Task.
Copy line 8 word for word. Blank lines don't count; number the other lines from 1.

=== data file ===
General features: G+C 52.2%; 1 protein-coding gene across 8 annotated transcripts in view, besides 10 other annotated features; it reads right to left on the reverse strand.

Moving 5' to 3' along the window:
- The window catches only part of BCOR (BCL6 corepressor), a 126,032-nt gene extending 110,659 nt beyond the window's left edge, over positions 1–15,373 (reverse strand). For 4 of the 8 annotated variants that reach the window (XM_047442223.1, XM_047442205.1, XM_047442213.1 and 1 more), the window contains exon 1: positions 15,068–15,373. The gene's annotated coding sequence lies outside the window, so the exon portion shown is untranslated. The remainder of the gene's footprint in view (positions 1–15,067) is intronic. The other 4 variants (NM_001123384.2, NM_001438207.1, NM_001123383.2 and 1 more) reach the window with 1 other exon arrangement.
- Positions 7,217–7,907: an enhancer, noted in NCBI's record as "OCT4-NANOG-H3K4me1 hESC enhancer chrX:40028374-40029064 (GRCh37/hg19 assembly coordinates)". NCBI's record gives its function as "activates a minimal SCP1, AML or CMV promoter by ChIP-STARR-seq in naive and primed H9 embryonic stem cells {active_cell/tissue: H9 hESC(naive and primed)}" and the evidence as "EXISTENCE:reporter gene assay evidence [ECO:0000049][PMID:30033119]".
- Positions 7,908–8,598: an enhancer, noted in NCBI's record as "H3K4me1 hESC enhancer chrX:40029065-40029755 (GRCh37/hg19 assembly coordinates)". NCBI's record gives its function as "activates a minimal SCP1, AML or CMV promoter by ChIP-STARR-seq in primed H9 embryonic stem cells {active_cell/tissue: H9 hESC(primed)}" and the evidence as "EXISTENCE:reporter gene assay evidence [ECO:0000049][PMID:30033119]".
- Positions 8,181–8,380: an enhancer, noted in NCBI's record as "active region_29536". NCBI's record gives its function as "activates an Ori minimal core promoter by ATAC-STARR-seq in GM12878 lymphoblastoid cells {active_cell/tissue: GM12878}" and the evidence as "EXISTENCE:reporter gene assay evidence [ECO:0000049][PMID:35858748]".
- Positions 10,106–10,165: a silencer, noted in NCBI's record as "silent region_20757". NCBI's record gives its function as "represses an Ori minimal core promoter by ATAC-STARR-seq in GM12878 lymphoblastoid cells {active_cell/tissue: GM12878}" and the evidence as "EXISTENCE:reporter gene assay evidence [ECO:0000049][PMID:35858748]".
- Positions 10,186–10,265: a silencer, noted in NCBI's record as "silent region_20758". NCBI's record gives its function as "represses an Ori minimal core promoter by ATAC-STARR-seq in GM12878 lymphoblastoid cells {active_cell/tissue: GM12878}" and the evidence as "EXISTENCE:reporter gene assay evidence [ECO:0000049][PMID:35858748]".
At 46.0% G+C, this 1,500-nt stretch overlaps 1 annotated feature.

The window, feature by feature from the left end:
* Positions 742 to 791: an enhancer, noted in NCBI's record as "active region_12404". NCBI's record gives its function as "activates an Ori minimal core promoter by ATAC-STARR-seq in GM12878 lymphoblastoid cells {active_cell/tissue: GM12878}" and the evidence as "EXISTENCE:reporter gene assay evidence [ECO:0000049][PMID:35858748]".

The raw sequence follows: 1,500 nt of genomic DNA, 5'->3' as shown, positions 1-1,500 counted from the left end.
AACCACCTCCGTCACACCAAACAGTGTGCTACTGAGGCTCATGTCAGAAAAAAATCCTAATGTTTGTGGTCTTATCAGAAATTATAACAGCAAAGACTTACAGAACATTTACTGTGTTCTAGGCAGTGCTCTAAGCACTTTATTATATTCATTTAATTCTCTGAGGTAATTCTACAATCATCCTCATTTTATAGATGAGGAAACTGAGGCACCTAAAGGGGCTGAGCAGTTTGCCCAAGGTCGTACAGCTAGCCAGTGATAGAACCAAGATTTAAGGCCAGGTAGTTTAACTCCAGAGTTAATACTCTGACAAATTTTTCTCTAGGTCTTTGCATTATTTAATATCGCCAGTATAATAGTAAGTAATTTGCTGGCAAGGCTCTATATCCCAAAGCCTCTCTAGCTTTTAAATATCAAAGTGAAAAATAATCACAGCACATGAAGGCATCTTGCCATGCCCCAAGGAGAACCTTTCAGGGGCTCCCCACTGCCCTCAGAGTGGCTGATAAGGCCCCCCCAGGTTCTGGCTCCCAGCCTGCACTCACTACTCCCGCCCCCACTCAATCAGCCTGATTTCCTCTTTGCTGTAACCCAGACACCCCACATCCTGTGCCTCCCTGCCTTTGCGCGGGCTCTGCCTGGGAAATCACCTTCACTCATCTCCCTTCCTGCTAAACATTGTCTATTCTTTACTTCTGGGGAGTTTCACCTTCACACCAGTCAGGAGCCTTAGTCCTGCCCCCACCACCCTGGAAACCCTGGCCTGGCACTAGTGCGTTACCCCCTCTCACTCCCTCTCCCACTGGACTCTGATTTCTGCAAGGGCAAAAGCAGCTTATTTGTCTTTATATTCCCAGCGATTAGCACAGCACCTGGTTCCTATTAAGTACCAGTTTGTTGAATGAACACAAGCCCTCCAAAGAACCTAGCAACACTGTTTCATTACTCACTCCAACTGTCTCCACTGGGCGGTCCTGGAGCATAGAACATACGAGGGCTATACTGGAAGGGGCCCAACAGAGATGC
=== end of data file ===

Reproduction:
- Positions 10,186–10,265: a silencer, noted in NCBI's record as "silent region_20758". NCBI's record gives its function as "represses an Ori minimal core promoter by ATAC-STARR-seq in GM12878 lymphoblastoid cells {active_cell/tissue: GM12878}" and the evidence as "EXISTENCE:reporter gene assay evidence [ECO:0000049][PMID:35858748]".